Circumhorizontal arc, or something else?
Posted January 14, 2013
It's always nice to receive photos of weather phenomena, interesting clouds, and optical effects from people in the community, and to identify the type of phenomena and the processes behind it. On December 28th, we got an e-mail from Cassie Mentha, who sent along the first couple of photos you see here, with this note:
"I took these photos this morning around 9. Thought you might like to see them! I have included the originals and edits - a little contrast makes the arc more visible. I assumed it to be a circumhorizontal arc, although the bits I read about those arcs say the sun must be at an angle of 58° or greater to create a true circumhorizontal arc, so I'm not certain. Any thoughts?"
As it turns out, there is no circumhorizontal arc in the photos Cassie sent, but there are certainly a couple of other nice looking effects visible here. The thin layer of cirrus clouds in the pictures, composed of tiny ice crystals, had spread into the area the night before, and some of you may have seen the "haloed moon" photo that we pasted on our WRAL Weather Facebook Page around that time. That was taken the night before Cassie shot these images. By the time she did so, some subtle changes had occurred in the type and distribution of ice crystals in the clouds. A fully formed and reasonably bright halo is typically associated with large numbers of six-sided, columnar ice crystals that are "poorly oriented, " meaning they are tumbling such that the individual crystals are tilted in a variety of directions. There is still some of that evident in Cassie's pictures, as you can make out a faint 22-degree halo that completely encircles the sun. However, there are much brighter arcs of rainbow color directly to the left and right of the sun that are caused by a concentration of six-sided, but plate-like ice crystals that are oriented with their wider dimension parallel to the ground (kind of like millions of tiny crystalline frisbees). That orientation causes the refracting effects of the crystals to be concentrated at the locations you see in the photo. Because of the location and brightness of these arcs, they have come to be known as "mock suns," "sun dogs," and more technically, "parhelia."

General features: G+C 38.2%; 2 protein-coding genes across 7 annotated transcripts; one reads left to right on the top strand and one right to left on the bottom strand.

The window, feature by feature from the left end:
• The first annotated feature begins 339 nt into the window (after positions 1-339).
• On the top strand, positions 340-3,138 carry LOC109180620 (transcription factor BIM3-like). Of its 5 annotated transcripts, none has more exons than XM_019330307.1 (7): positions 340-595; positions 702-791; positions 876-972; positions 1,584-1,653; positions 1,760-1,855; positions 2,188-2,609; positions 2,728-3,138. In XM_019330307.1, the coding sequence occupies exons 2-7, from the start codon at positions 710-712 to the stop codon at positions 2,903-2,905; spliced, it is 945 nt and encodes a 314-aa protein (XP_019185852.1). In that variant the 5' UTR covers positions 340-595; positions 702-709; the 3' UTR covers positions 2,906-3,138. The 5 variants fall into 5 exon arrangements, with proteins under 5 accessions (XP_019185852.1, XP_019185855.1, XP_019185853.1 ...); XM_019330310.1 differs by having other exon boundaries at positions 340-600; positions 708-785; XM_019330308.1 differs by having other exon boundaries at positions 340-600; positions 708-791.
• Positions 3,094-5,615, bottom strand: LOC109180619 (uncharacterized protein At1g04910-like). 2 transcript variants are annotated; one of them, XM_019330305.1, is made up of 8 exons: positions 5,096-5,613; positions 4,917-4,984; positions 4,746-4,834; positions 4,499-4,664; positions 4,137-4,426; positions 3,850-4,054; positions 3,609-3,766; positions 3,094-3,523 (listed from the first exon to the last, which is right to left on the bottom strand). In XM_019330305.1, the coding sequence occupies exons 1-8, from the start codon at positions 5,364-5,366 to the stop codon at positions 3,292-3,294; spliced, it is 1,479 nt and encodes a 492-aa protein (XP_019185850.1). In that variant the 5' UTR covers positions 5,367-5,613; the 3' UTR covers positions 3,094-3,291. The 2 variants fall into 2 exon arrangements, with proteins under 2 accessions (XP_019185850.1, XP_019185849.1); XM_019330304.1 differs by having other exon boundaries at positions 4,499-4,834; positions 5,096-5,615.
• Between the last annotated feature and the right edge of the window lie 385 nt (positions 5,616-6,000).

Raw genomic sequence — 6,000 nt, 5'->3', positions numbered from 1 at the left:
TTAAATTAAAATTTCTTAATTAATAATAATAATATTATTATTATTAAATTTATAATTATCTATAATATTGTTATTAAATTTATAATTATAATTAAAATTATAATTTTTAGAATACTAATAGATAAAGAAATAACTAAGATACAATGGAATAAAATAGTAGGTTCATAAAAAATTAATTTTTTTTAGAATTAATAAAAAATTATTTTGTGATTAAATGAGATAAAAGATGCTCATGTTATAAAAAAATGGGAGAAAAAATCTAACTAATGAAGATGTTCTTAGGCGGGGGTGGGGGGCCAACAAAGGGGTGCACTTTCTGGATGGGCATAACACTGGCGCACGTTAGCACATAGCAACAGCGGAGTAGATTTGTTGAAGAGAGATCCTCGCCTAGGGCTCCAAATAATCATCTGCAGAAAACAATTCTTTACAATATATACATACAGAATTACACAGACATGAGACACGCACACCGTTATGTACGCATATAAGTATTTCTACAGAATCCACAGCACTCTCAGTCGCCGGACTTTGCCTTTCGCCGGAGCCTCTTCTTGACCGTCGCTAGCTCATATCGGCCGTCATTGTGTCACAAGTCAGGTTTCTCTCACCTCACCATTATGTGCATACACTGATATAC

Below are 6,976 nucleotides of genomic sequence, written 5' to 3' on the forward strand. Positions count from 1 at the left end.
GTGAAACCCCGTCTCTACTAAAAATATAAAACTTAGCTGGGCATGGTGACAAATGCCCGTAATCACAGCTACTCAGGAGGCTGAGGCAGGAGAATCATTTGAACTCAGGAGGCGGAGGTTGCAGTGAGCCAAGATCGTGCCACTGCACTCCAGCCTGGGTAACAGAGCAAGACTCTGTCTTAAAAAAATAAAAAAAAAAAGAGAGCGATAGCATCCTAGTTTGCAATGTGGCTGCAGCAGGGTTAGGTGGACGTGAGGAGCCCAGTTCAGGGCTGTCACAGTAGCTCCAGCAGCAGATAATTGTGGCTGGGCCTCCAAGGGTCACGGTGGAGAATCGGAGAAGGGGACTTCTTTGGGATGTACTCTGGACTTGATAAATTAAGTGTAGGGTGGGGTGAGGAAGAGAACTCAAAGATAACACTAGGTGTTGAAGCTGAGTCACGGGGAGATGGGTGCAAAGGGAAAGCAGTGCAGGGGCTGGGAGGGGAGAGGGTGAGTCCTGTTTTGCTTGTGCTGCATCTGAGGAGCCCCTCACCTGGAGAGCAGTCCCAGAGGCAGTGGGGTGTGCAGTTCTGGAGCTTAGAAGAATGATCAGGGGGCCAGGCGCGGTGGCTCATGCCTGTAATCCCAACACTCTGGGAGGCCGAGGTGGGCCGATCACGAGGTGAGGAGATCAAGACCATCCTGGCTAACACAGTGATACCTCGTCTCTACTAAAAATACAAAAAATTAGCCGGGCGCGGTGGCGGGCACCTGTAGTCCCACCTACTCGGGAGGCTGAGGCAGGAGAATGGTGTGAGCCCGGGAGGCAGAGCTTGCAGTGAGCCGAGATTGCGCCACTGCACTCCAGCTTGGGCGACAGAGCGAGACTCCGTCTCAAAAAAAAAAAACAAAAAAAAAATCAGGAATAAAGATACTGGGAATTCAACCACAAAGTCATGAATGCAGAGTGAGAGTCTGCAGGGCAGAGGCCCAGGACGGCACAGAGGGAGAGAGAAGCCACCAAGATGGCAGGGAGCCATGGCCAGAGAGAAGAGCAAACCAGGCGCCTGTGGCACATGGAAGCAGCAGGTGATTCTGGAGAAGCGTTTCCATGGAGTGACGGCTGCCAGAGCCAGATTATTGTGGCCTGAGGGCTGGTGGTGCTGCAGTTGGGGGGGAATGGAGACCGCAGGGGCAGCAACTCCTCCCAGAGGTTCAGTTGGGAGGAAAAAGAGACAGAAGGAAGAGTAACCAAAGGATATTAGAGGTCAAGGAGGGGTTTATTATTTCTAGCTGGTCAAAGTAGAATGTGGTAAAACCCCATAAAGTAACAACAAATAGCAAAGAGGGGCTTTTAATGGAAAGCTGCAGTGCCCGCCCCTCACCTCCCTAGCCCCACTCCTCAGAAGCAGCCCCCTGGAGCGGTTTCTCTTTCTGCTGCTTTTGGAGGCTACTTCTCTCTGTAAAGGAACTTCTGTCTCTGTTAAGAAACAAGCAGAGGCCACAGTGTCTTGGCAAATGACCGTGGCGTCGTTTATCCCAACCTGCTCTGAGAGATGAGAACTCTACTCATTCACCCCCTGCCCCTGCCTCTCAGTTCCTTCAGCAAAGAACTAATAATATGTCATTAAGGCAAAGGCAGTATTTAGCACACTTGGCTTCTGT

Sun dogs are most easily formed and seen when the sun is low in the sky not too long before sunset or after sunrise, and are visible rather frequently. The circumhorizontal (also called "circumhorizon") arc that Cassie mentions is caused by the same plate-like crystals that create the sun dogs, but is much less frequently seen, in part because as she notes in her message, they are only visible when the right kind of clouds are in place AND the sun is at an elevation of 58 degrees above the horizon or more. At our latitude, the sun never reaches that height at all from about mid-September until late March, so seeing a circumhorizontal arc around here is a Spring or Summer event. I happened to see one during a summer in the mid 1980s in eastern NC, not far from Pamlico Beach, and caught a picture of it, which is the third image you see here.
For those of you interested in more details about how these phenomena occur, along with some galleries of nice photos of each type, I've included some links to the halo, sun dog and circumhorizon arc sections of the Atmospheric Optics web site. Thanks again to Cassie for her photos and message...